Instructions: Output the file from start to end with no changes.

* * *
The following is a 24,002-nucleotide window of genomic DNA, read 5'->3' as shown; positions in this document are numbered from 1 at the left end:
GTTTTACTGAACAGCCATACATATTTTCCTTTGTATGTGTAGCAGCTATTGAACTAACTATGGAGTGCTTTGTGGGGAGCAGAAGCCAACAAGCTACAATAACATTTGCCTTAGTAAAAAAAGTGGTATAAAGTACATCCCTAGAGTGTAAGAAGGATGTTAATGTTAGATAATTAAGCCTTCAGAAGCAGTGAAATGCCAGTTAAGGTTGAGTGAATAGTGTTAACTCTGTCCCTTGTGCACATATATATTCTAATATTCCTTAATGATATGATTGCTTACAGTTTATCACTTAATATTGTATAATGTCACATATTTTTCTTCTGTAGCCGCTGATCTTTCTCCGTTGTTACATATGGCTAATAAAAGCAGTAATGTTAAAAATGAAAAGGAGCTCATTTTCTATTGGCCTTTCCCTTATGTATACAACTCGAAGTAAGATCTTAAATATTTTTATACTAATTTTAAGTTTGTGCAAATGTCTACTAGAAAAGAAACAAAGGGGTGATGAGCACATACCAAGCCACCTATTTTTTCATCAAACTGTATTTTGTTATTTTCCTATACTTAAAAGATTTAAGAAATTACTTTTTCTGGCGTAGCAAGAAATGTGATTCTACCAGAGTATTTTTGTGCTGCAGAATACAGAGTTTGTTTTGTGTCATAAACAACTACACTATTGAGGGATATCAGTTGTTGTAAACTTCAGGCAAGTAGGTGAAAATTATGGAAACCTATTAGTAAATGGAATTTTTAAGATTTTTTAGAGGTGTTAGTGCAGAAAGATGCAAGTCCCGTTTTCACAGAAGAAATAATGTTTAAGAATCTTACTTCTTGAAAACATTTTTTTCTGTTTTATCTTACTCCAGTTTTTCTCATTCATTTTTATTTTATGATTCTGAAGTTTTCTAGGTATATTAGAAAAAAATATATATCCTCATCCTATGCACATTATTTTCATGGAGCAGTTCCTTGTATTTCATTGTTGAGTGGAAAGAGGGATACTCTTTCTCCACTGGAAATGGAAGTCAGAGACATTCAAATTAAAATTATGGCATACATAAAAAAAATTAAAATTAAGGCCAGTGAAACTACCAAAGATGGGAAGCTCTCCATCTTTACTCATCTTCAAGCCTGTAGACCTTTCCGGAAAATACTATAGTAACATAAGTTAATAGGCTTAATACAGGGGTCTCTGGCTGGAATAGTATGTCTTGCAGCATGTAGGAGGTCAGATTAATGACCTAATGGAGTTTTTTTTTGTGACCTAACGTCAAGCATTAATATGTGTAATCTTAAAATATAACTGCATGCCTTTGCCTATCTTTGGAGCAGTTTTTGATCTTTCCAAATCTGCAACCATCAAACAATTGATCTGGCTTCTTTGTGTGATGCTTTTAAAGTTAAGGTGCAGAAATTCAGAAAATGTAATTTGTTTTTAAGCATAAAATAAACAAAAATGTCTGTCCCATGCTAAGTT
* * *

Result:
The following is a 24,002-nucleotide window of genomic DNA, read 5'->3' as shown; positions in this document are numbered from 1 at the left end:
GTTTTACTGAACAGCCATACATATTTTCCTTTGTATGTGTAGCAGCTATTGAACTAACTATGGAGTGCTTTGTGGGGAGCAGAAGCCAACAAGCTACAATAACATTTGCCTTAGTAAAAAAAGTGGTATAAAGTACATCCCTAGAGTGTAAGAAGGATGTTAATGTTAGATAATTAAGCCTTCAGAAGCAGTGAAATGCCAGTTAAGGTTGAGTGAATAGTGTTAACTCTGTCCCTTGTGCACATATATATTCTAATATTCCTTAATGATATGATTGCTTACAGTTTATCACTTAATATTGTATAATGTCACATATTTTTCTTCTGTAGCCGCTGATCTTTCTCCGTTGTTACATATGGCTAATAAAAGCAGTAATGTTAAAAATGAAAAGGAGCTCATTTTCTATTGGCCTTTCCCTTATGTATACAACTCGAAGTAAGATCTTAAATATTTTTATACTAATTTTAAGTTTGTGCAAATGTCTACTAGAAAAGAAACAAAGGGGTGATGAGCACATACCAAGCCACCTATTTTTTCATCAAACTGTATTTTGTTATTTTCCTATACTTAAAAGATTTAAGAAATTACTTTTTCTGGCGTAGCAAGAAATGTGATTCTACCAGAGTATTTTTGTGCTGCAGAATACAGAGTTTGTTTTGTGTCATAAACAACTACACTATTGAGGGATATCAGTTGTTGTAAACTTCAGGCAAGTAGGTGAAAATTATGGAAACCTATTAGTAAATGGAATTTTTAAGATTTTTTAGAGGTGTTAGTGCAGAAAGATGCAAGTCCCGTTTTCACAGAAGAAATAATGTTTAAGAATCTTACTTCTTGAAAACATTTTTTTCTGTTTTATCTTACTCCAGTTTTTCTCATTCATTTTTATTTTATGATTCTGAAGTTTTCTAGGTATATTAGAAAAAAATATATATCCTCATCCTATGCACATTATTTTCATGGAGCAGTTCCTTGTATTTCATTGTTGAGTGGAAAGAGGGATACTCTTTCTCCACTGGAAATGGAAGTCAGAGACATTCAAATTAAAATTATGGCATACATAAAAAAAATTAAAATTAAGGCCAGTGAAACTACCAAAGATGGGAAGCTCTCCATCTTTACTCATCTTCAAGCCTGTAGACCTTTCCGGAAAATACTATAGTAACATAAGTTAATAGGCTTAATACAGGGGTCTCTGGCTGGAATAGTATGTCTTGCAGCATGTAGGAGGTCAGATTAATGACCTAATGGAGTTTTTTTTTGTGACCTAACGTCAAGCATTAATATGTGTAATCTTAAAATATAACTGCATGCCTTTGCCTATCTTTGGAGCAGTTTTTGATCTTTCCAAATCTGCAACCATCAAACAATTGATCTGGCTTCTTTGTGTGATGCTTTTAAAGTTAAGGTGCAGAAATTCAGAAAATGTAATTTGTTTTTAAGCATAAAATAAACAAAAATGTCTGTCCCATGCTAAGTT